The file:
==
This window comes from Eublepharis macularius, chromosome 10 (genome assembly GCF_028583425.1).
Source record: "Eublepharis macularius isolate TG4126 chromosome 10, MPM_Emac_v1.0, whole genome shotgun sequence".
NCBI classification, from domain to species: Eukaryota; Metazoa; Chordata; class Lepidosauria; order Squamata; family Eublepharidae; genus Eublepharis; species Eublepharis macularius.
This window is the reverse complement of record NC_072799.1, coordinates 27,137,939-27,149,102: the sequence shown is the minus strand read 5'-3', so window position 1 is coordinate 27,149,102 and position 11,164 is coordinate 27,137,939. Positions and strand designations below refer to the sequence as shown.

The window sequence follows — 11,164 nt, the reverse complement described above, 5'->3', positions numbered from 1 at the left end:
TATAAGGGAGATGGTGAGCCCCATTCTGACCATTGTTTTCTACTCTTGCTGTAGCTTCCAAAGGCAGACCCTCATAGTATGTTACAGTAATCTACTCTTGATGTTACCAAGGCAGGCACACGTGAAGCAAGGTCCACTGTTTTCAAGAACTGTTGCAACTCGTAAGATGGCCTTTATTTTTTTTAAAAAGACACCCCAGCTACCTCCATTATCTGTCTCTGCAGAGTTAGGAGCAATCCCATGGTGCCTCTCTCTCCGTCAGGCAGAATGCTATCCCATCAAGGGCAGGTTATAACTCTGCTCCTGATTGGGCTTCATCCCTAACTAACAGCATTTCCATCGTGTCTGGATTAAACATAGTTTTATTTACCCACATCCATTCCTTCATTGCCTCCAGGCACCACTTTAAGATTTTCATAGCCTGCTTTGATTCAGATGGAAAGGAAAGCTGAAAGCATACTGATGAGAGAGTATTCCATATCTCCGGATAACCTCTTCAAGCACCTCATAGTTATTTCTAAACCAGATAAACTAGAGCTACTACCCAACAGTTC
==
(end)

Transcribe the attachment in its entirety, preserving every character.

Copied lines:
This window comes from Eublepharis macularius, chromosome 10 (genome assembly GCF_028583425.1).
Source record: "Eublepharis macularius isolate TG4126 chromosome 10, MPM_Emac_v1.0, whole genome shotgun sequence".
NCBI classification, from domain to species: Eukaryota; Metazoa; Chordata; class Lepidosauria; order Squamata; family Eublepharidae; genus Eublepharis; species Eublepharis macularius.
This window is the reverse complement of record NC_072799.1, coordinates 27,137,939-27,149,102: the sequence shown is the minus strand read 5'-3', so window position 1 is coordinate 27,149,102 and position 11,164 is coordinate 27,137,939. Positions and strand designations below refer to the sequence as shown.

The window sequence follows — 11,164 nt, the reverse complement described above, 5'->3', positions numbered from 1 at the left end:
TATAAGGGAGATGGTGAGCCCCATTCTGACCATTGTTTTCTACTCTTGCTGTAGCTTCCAAAGGCAGACCCTCATAGTATGTTACAGTAATCTACTCTTGATGTTACCAAGGCAGGCACACGTGAAGCAAGGTCCACTGTTTTCAAGAACTGTTGCAACTCGTAAGATGGCCTTTATTTTTTTTAAAAAGACACCCCAGCTACCTCCATTATCTGTCTCTGCAGAGTTAGGAGCAATCCCATGGTGCCTCTCTCTCCGTCAGGCAGAATGCTATCCCATCAAGGGCAGGTTATAACTCTGCTCCTGATTGGGCTTCATCCCTAACTAACAGCATTTCCATCGTGTCTGGATTAAACATAGTTTTATTTACCCACATCCATTCCTTCATTGCCTCCAGGCACCACTTTAAGATTTTCATAGCCTGCTTTGATTCAGATGGAAAGGAAAGCTGAAAGCATACTGATGAGAGAGTATTCCATATCTCCGGATAACCTCTTCAAGCACCTCATAGTTATTTCTAAACCAGATAAACTAGAGCTACTACCCAACAGTTC